Crow Indian with Peace Pipe

by James Bama

Availability: Sold-Out

  • Certificate of Authentication
  • Numbered and Signed by Artist
  • Limited Edition of 75 Canvases
  • Giclee on Canvas
  • Image Size 17 Inches Tall by 21 Inches Wide.
Description
I painted a lot of old time Westerners and cowboys, Indians, outfitters and people with wrinkles. But I painted them as people. That they were Westerners was incidental. If I had moved to New England as I first intended, I would have painted wrinkled fisherman. - James Bama James Bama met Henry Bright Wings during a medicine ceremony performed in the tepee of a Crow medicine man in Wyola, Montana. He was then 68. Bama liked his classic face, which he thought would have been appropriate on a buffalo nickel. When Bright Wings visited Old Trail Town in Cody, Wyoming several years later, Bama dressed him in historical costume including a pre-1900 headdress and a very old buffalo robe from the Old Trail Town Museum in Cody. In earlier times the right to wear a headdress had to be earned, usually in battle. Today even women and children sometimes wear a showy nontraditional war bonnet for pow-wow dance parades and celebrations. Many men feel that their age is entitlement enough, but others will not wear a headdress because they do not consider it their proper. Bama met a Pine Ridge Reservation Indian who would not pose in a headdress even though he was 45 years old and certainly looked venerable enough. During the Indian Wars of the post-Civil War years, Bright Wings' people, the Crows, frequently allied themselves with the military against such traditional enemies as the Sioux and the Cheyenne. Crow scouts rode to their deaths with Custer.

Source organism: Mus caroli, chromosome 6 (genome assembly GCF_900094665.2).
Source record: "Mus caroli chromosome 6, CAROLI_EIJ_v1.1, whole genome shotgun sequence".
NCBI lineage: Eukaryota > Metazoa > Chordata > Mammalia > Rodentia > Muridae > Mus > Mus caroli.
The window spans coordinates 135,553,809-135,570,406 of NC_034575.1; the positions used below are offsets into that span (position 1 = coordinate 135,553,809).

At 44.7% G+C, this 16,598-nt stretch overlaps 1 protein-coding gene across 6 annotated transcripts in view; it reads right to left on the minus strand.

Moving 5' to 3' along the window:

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The Artist

James Bama

James Bama was born in 1926 and grew up in the Northeast. He followed his early interest in art through New York's specialized High School of Music and Art and the Art Students League. As a professional, Bama has earned a reputation for several facets of his talent. He freelanced briefly before spending fifteen years at the respected Charles E. Cooper Studios - at the time, the country's top firm of illustrators - and more freelancing followed. Bama's activities during this period were highlighted by artwork for the New York Giants football team, the Baseball and Football Halls of Fame, the U.S. Air Force and The Saturday Evening Post. Fans of pop culture may know him best as the artist who portrayed Doc Savage on sixty-two memorable book covers. Then Bama decided it was finally time to do what he most wanted to do. He moved west to Wyoming, where an artist "can trace the beginnings of Western history; see the oldest weapons, saddles and guns and be close to Indian culture." He sold his first Western fine art painting soon after the move. The distinctive work of James Bama combines tradition with modern realities. In his much-acclaimed studies, Bama shows the contemporary West preserving its traditional culture. His portraits of inhabitants of the plains and mountains capture the true character of the West. Today the paintings of James Bama are part of many prestigious collections. Bama has been represented in major exhibitions throughout the West and has been presented in one-man shows in New York City. Jim was inducted into the Illustrator's Hall of Fame June 28, 2000. Through his portraits of real people of the new West re-creating their history and heritage, Bama pays homage to the Old West and is renowned in yet another realm of the art world.

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